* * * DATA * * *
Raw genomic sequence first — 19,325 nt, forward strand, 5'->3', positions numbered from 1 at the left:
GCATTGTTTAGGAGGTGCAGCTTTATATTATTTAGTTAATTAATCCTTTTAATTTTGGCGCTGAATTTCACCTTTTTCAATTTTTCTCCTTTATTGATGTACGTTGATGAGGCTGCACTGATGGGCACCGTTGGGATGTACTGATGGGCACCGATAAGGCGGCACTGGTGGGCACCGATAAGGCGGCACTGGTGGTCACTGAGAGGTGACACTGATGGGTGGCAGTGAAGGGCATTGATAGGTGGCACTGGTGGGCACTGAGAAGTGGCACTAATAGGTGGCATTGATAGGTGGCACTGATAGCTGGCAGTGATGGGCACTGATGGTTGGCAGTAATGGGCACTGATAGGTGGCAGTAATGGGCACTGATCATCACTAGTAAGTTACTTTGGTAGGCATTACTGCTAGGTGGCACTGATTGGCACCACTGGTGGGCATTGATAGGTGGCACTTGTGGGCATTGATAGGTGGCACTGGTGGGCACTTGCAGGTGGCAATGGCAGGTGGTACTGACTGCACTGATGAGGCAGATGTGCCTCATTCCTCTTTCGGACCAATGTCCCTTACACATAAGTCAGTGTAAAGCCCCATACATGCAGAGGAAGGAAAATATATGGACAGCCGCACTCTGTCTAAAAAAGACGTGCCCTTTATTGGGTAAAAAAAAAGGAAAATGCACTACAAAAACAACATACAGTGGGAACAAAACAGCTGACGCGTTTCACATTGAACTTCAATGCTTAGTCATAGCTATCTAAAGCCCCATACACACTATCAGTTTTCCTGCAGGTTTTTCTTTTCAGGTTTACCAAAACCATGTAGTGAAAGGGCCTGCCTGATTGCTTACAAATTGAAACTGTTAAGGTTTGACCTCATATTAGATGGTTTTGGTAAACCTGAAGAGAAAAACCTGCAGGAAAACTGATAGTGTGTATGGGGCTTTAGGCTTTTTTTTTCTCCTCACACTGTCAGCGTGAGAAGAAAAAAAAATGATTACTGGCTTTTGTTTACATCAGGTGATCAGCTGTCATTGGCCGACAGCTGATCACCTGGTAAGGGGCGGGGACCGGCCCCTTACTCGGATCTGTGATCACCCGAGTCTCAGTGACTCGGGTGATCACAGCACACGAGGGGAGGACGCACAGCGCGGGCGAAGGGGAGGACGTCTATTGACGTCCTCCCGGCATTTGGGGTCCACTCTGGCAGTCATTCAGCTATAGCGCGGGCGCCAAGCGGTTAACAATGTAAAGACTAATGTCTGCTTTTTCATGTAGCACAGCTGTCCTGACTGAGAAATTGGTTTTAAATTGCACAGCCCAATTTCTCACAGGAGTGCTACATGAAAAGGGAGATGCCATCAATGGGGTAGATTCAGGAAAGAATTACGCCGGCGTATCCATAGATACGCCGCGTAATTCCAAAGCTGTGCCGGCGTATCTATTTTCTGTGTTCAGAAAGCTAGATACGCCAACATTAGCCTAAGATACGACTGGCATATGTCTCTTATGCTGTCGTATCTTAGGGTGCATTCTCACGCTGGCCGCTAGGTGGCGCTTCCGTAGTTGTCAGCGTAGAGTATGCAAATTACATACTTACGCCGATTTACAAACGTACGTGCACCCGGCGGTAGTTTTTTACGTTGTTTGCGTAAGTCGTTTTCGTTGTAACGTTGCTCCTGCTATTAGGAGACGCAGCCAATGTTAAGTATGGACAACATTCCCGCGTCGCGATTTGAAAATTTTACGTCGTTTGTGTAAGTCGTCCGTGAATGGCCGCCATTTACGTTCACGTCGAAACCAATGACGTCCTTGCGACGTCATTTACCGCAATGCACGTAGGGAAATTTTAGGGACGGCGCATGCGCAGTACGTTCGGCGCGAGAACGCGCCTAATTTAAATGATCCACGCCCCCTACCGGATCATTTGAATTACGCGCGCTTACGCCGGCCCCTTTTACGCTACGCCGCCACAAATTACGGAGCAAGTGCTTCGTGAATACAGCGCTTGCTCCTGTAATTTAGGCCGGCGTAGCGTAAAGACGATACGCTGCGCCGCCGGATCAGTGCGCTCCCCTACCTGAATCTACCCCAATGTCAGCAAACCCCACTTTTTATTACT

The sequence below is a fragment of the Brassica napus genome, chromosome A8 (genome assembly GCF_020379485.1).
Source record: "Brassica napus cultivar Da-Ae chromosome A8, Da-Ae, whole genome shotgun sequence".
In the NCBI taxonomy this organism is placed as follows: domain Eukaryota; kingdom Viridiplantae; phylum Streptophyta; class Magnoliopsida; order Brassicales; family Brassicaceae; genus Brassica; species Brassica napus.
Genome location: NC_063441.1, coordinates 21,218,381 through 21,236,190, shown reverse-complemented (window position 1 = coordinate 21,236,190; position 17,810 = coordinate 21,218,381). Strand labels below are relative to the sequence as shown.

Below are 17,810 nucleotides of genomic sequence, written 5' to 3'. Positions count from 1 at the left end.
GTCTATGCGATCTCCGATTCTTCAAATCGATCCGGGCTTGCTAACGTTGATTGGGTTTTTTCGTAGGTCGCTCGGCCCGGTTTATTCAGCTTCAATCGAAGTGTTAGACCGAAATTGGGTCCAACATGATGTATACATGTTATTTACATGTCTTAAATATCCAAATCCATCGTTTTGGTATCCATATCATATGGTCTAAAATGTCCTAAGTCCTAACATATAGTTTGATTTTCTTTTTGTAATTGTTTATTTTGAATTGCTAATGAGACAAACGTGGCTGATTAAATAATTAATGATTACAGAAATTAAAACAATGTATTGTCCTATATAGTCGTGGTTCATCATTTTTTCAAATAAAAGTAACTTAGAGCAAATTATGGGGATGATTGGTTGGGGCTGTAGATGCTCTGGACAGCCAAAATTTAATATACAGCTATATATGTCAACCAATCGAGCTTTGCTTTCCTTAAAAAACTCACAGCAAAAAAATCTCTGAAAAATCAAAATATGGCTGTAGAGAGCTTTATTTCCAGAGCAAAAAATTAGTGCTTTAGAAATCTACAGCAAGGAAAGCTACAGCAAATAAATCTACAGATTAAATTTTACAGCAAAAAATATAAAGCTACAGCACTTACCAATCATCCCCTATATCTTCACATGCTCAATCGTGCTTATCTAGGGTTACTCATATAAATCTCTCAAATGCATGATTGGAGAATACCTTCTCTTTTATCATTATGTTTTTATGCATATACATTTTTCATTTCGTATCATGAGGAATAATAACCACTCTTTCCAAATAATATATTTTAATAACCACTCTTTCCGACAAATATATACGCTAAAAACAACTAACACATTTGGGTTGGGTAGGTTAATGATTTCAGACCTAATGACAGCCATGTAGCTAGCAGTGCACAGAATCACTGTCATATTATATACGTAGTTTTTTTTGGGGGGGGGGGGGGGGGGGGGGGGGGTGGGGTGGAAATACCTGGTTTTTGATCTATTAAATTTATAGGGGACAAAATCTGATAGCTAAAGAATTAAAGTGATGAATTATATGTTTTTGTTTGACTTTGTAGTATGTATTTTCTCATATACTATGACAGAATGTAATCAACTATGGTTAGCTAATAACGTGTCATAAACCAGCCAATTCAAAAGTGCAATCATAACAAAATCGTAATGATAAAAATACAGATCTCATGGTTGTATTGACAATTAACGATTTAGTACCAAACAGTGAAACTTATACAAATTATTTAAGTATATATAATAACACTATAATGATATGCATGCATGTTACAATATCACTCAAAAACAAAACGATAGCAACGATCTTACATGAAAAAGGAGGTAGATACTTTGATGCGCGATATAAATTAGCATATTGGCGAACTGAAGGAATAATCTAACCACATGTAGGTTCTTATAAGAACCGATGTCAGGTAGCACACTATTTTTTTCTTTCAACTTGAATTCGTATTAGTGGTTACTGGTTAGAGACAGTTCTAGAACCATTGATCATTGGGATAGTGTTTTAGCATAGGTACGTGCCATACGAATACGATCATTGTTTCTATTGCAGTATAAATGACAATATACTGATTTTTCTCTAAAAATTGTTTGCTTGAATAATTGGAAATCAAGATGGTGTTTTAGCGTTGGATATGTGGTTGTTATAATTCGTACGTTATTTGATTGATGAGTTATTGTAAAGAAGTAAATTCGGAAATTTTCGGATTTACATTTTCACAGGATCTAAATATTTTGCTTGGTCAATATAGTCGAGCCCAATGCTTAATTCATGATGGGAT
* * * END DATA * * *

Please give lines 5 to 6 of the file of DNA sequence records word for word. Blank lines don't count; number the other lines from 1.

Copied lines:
In the NCBI taxonomy this organism is placed as follows: domain Eukaryota; kingdom Viridiplantae; phylum Streptophyta; class Magnoliopsida; order Brassicales; family Brassicaceae; genus Brassica; species Brassica napus.
Genome location: NC_063441.1, coordinates 21,218,381 through 21,236,190, shown reverse-complemented (window position 1 = coordinate 21,236,190; position 17,810 = coordinate 21,218,381). Strand labels below are relative to the sequence as shown.